The Big Bang Theory:Sheldon Cooper,Jim Parsons

 Sheldon Lee Cooper, real name James Joseph "Jim" Parsons born on 24th March 1973 is an American television actor as well as film actor. Jim was born and raised in Houston, Texas and was the older of the two children. His father president of plumbing supply company died in a 2001 auto-crash. In the year 1996, he got his undergraduate degree from the University of Houston in theater and later enrolled for graduate course in the University of San Diego in year 1999. Jim Parson 6'2" made his first stage appearance in a school play at the age of  6. Jim made several appearances in various shows including role in   the series Judging Amy and guest appearance in Ed. He became famous in the year 2007 with the famous and award winning sitcom "The Big Bang Theory", where he plays the role of Sheldon Cooper the great physicist . Sheldon Lee Cooper , B.S, M.A, M.S, Ph.D., Sc.D. is a fictional character portrayed by Jim Parsons.The character played by Jim Parsons is the main reason for success of the Big Bang Theory.


A Book of Migrations

Rebecca Solnit's A Book of Migrations (1997) was reissued this year and classified as history/memoir rather than travel, though it is ostensibly about a month spent in Ireland.  The book circles round the themes of landscape and memory, place and identity, journey and exile, as Solnit ranges across the history and culture of Ireland from the flight of the cursed King Sweeney to the bitter experiences of Travellers in contemporary Ireland. The ways in which Ireland has been viewed through the prism of English cultural attitudes are illuminated by the frequent reminders of her own radically different experiences growing up in California, with its arid landscapes and long, straight roads, short historical memory and assumptions about the possibility of an unpeopled wilderness. At the Cliffs of Moher she looks out at the sea, 'a deeper blue than my own churning gray Pacific, blue as though different dreams had been dumped into it, blue as ink.  I imagined filling a fountain pen with it and wondered what one would write with that ocean.'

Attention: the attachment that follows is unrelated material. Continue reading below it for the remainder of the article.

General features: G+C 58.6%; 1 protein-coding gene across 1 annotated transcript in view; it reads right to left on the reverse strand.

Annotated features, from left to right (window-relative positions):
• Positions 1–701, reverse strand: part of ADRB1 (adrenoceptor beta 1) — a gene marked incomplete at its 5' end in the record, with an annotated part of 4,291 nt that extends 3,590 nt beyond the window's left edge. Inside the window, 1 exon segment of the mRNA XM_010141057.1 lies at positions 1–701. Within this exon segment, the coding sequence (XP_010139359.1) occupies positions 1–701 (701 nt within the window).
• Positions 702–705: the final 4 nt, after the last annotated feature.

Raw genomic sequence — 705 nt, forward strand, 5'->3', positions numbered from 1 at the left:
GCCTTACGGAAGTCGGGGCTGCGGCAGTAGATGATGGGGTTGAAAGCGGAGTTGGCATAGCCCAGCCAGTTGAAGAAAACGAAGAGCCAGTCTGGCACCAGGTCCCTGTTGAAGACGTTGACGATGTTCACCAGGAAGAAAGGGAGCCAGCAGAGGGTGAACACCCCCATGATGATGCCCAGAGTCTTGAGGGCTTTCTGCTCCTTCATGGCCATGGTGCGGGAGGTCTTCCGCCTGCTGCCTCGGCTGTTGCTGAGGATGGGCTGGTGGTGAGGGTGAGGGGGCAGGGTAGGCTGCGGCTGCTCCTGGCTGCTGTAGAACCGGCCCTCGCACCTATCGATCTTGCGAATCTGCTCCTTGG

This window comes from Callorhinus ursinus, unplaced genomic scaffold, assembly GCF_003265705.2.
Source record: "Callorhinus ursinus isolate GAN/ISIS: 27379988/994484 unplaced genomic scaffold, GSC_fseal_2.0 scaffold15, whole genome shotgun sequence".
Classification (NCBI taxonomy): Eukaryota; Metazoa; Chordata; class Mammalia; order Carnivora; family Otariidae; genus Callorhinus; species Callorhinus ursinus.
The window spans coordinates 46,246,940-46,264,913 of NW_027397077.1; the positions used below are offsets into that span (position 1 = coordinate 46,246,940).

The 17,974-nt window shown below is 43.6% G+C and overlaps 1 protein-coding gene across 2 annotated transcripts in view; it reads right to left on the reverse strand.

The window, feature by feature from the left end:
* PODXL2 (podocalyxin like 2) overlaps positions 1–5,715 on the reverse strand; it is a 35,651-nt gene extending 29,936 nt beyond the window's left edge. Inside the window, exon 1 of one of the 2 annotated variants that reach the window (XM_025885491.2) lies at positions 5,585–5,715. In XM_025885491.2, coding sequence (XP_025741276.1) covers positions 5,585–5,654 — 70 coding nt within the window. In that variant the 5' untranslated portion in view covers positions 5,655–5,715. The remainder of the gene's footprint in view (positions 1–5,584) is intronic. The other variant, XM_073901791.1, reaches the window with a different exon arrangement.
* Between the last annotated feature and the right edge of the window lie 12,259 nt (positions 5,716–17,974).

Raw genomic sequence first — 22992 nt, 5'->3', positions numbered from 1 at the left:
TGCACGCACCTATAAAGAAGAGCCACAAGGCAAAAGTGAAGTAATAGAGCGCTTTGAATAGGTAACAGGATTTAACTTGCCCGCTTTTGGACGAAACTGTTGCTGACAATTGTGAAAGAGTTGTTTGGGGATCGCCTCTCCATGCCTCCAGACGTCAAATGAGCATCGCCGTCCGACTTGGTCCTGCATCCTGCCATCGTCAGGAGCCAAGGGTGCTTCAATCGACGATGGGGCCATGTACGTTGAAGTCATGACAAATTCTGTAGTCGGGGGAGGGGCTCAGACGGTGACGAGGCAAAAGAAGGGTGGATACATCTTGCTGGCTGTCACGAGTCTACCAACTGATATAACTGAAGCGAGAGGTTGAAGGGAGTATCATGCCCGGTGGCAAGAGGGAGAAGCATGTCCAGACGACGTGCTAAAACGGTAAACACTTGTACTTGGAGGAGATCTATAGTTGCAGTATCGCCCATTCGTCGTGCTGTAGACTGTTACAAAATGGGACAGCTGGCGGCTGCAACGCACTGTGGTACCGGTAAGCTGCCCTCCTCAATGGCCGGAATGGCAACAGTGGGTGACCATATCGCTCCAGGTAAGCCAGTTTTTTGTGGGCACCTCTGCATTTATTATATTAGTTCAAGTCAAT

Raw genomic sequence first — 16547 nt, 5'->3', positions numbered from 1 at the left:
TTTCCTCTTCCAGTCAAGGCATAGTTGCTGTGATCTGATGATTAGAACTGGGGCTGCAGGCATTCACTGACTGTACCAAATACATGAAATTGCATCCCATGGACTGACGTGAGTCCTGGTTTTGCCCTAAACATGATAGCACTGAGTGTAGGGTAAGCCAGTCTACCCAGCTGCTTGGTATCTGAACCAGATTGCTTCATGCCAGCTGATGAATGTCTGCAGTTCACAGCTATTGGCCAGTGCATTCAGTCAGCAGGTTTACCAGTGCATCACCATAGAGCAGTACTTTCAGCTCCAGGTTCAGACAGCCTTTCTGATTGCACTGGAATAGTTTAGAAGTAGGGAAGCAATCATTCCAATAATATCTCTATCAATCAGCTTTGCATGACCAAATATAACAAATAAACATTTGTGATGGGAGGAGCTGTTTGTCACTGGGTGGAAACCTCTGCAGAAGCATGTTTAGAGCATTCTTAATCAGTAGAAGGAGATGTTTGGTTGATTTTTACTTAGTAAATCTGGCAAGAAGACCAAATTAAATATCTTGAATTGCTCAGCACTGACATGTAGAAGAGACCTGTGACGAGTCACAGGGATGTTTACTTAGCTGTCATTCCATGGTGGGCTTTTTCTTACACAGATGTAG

Cover photo by Dave Walsh who reviews the book on his website.

I'll try to convey here just one of the many interesting points she makes on landscape and culture, although I should stress that the elegance of her argument is difficult to convey out of context.  In describing the sixteenth century suppression of Ireland by English colonists and its deforestation for shipbuilding and metal smelting, she also talks about the concurrent campaign to suppress the Gaelic poets, whose rhymes in praise of military successes were seen as a kind of propaganda. But 'what is most peculiar about the war against the poets and trees in Tudor era Ireland is the close involvement of the two greatest English poets of the age, Sir Philip Sidney and Edmund Spenser.' Furthermore, these were the two writers who practically created the English tradition of pastoral poetry. You might think, she wryly observes, that 'a country of wandering poets and pastoralists should have enchanted the English rather than appalled them.'

Sir Philip Sidney's father was Lord Deputy of Ireland and urged the English to 'spoil' and take the goods of any 'rhymers' they caught.  Sidney himself would later go on diplomatic missions to Ireland for Queen Elizabeth. Spenser went over in 1580 as secretary to Sir Henry Sidney's successor Lord Grey and wrote a lengthy report A View on the Present State of Ireland, which recommends subduing the Irish by starving them.  He took over an estate in County Cork, formerly the seat of the Desmond family, and 'immediately became unpopular with the neighbours'. It was targeted by rebels in 1598 - Spenser was lucky to escape to England, where he died later that year.  Back in 1589, when Sir Walter Raleigh visited him, Spenser's home 'was surrounded with woods of "matchless height"; a few years later only bare fields surrounded the castle.'

The remains of Spenser's Kicolman Castle, County Cork